Where were you when ______ occurred?
Every once in a great while, events unfold that are so shocking we drop whatever we’re doing to get the latest information. An entire country, perhaps much of the world, is impacted. We can’t talk or think about much of anything else.
This week we recall the horrors of the Sept. 11, 2001, attacks. In a couple of months the 50th anniversary of President John F. Kennedy’s assassination will be observed. In recent decades we’ve also grappled with the Challenger and Columbia space shuttle explosions. The Oklahoma City bombing. Columbine and Newtown. John Lennon’s assassination, followed within months by the near-assassinations of President Ronald Reagan and Pope John Paul II.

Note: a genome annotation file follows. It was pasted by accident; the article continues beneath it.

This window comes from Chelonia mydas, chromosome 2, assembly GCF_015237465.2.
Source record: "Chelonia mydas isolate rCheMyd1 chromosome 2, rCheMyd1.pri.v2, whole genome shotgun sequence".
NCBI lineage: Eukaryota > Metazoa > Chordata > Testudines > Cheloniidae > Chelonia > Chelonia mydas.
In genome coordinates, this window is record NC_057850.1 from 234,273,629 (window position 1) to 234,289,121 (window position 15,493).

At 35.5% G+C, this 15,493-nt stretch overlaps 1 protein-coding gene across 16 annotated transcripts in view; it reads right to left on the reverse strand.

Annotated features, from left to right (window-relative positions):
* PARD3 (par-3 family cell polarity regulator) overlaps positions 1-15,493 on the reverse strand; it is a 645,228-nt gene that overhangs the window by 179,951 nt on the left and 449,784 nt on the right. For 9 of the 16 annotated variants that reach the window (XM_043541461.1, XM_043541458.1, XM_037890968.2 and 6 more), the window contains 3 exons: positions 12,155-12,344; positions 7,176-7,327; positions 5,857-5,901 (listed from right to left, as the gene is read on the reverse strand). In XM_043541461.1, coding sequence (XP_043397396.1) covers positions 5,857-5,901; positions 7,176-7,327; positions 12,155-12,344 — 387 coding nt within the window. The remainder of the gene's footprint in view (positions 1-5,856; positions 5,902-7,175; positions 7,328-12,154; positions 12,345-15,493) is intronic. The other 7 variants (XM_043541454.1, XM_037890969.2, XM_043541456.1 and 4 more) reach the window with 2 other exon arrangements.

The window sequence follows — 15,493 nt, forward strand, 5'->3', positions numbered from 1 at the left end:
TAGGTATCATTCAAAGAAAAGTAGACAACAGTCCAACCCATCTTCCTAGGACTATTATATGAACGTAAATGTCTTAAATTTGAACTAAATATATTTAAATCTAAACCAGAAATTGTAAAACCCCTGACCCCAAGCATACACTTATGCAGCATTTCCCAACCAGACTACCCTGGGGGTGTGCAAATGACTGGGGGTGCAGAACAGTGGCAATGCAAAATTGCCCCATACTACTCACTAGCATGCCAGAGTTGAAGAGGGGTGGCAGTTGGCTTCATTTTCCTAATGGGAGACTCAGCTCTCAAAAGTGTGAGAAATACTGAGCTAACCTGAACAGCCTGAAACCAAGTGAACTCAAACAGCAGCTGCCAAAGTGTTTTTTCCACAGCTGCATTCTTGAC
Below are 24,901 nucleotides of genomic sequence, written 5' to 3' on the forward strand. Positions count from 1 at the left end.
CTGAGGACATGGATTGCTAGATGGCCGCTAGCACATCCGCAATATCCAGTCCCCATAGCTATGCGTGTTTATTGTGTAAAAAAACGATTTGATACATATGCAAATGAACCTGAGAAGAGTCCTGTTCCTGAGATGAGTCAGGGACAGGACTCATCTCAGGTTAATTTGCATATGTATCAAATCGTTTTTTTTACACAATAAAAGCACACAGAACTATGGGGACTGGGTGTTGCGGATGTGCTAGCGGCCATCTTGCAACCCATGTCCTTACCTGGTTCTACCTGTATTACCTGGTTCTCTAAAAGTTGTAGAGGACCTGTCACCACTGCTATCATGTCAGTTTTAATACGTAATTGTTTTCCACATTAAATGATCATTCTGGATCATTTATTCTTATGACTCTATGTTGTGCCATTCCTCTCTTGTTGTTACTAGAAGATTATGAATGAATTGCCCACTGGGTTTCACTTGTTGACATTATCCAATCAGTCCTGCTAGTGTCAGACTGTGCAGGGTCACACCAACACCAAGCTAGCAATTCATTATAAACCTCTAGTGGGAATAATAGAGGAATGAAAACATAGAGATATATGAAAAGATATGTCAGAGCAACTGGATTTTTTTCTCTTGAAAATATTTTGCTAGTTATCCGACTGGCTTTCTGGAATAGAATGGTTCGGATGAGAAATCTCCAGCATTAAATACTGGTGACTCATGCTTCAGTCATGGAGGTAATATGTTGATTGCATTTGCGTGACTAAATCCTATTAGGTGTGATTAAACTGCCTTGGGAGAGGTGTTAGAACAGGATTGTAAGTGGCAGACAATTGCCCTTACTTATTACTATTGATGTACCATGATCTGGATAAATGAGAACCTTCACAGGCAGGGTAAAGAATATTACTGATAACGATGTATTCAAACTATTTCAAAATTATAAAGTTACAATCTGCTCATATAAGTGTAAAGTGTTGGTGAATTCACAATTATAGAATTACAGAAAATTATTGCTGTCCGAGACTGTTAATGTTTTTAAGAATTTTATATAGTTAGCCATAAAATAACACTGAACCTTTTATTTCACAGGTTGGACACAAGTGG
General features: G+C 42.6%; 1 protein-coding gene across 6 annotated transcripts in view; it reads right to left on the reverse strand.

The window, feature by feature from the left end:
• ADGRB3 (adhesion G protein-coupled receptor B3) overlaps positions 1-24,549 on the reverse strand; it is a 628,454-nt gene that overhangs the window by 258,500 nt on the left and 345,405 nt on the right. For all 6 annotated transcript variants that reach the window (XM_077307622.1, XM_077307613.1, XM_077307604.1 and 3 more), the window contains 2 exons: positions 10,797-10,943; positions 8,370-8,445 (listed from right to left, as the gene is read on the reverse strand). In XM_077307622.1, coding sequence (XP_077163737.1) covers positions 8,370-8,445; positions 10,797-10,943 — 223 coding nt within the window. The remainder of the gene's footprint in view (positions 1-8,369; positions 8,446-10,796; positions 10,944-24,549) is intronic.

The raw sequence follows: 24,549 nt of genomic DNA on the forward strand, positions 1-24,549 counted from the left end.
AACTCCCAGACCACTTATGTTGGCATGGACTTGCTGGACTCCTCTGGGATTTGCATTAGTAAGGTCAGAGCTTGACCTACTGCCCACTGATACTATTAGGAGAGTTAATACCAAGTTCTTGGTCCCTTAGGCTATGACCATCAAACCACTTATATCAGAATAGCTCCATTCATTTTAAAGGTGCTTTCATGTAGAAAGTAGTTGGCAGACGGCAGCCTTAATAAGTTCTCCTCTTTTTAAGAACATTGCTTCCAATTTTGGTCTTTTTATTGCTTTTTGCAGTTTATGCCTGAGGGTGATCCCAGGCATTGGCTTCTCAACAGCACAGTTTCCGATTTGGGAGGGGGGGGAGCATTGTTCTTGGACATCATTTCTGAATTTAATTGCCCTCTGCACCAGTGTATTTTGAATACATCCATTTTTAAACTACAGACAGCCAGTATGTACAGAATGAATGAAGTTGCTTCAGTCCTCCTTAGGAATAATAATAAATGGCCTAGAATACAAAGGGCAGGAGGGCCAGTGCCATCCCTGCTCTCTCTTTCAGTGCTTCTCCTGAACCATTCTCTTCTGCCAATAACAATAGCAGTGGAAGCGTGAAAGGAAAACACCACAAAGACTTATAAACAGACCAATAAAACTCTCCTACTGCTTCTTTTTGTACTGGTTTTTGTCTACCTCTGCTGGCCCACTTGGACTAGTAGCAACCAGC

Whether it’s an accident, deliberate act of violence or natural disaster, our reactions are similar. We feel more fragile, perhaps fearing that something equally or more awful is just around the corner — something that could directly affect us or our loved ones.
We also find ourselves more compelled to be kinder to each other, even strangers. Our grudges become softer. We count our blessings. We hold special church services. Regular attendance at church increases. We ask what we can do to help.
It’s heartwarming to see these reactions, a showcase of the human spirit at its finest. But will we recede to our comfort zones once the memory and threat of danger and disaster have subsided? That’s the challenge for me — trying to be Christ-like every day without necessarily being shocked into it.